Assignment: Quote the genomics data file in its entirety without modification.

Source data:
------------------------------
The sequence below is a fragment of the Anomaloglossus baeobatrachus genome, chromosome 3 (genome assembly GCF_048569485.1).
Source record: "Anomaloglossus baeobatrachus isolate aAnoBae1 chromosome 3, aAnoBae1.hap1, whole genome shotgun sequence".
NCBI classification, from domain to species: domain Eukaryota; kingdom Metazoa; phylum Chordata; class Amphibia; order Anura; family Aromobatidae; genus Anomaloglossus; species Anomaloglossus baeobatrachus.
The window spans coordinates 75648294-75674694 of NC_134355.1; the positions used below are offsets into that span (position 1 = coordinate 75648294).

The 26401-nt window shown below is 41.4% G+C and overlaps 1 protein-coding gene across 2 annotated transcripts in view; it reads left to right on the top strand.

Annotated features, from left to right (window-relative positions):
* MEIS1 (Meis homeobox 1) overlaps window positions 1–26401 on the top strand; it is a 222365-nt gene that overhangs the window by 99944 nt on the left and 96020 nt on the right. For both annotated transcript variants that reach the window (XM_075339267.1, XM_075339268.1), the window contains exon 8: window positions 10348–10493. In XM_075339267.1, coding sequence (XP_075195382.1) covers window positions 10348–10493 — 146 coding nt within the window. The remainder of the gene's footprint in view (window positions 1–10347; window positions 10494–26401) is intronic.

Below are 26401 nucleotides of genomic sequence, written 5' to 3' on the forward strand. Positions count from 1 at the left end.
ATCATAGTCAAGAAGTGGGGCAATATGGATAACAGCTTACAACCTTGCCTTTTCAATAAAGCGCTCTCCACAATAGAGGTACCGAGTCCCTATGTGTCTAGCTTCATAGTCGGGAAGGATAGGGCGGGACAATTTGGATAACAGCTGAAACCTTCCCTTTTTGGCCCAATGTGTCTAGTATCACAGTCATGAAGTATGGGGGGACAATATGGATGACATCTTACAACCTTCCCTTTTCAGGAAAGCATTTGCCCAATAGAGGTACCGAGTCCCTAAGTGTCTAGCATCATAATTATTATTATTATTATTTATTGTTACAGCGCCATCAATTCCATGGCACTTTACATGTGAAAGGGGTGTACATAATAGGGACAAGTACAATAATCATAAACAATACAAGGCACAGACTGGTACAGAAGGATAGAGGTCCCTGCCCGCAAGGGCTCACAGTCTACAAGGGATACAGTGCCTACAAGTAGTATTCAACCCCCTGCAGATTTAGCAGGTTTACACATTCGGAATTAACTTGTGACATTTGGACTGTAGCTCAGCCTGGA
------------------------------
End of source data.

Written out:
The sequence below is a fragment of the Anomaloglossus baeobatrachus genome, chromosome 3 (genome assembly GCF_048569485.1).
Source record: "Anomaloglossus baeobatrachus isolate aAnoBae1 chromosome 3, aAnoBae1.hap1, whole genome shotgun sequence".
NCBI classification, from domain to species: domain Eukaryota; kingdom Metazoa; phylum Chordata; class Amphibia; order Anura; family Aromobatidae; genus Anomaloglossus; species Anomaloglossus baeobatrachus.
The window spans coordinates 75648294-75674694 of NC_134355.1; the positions used below are offsets into that span (position 1 = coordinate 75648294).

The 26401-nt window shown below is 41.4% G+C and overlaps 1 protein-coding gene across 2 annotated transcripts in view; it reads left to right on the top strand.

Annotated features, from left to right (window-relative positions):
* MEIS1 (Meis homeobox 1) overlaps window positions 1–26401 on the top strand; it is a 222365-nt gene that overhangs the window by 99944 nt on the left and 96020 nt on the right. For both annotated transcript variants that reach the window (XM_075339267.1, XM_075339268.1), the window contains exon 8: window positions 10348–10493. In XM_075339267.1, coding sequence (XP_075195382.1) covers window positions 10348–10493 — 146 coding nt within the window. The remainder of the gene's footprint in view (window positions 1–10347; window positions 10494–26401) is intronic.

Below are 26401 nucleotides of genomic sequence, written 5' to 3' on the forward strand. Positions count from 1 at the left end.
ATCATAGTCAAGAAGTGGGGCAATATGGATAACAGCTTACAACCTTGCCTTTTCAATAAAGCGCTCTCCACAATAGAGGTACCGAGTCCCTATGTGTCTAGCTTCATAGTCGGGAAGGATAGGGCGGGACAATTTGGATAACAGCTGAAACCTTCCCTTTTTGGCCCAATGTGTCTAGTATCACAGTCATGAAGTATGGGGGGACAATATGGATGACATCTTACAACCTTCCCTTTTCAGGAAAGCATTTGCCCAATAGAGGTACCGAGTCCCTAAGTGTCTAGCATCATAATTATTATTATTATTATTTATTGTTACAGCGCCATCAATTCCATGGCACTTTACATGTGAAAGGGGTGTACATAATAGGGACAAGTACAATAATCATAAACAATACAAGGCACAGACTGGTACAGAAGGATAGAGGTCCCTGCCCGCAAGGGCTCACAGTCTACAAGGGATACAGTGCCTACAAGTAGTATTCAACCCCCTGCAGATTTAGCAGGTTTACACATTCGGAATTAACTTGTGACATTTGGACTGTAGCTCAGCCTGGA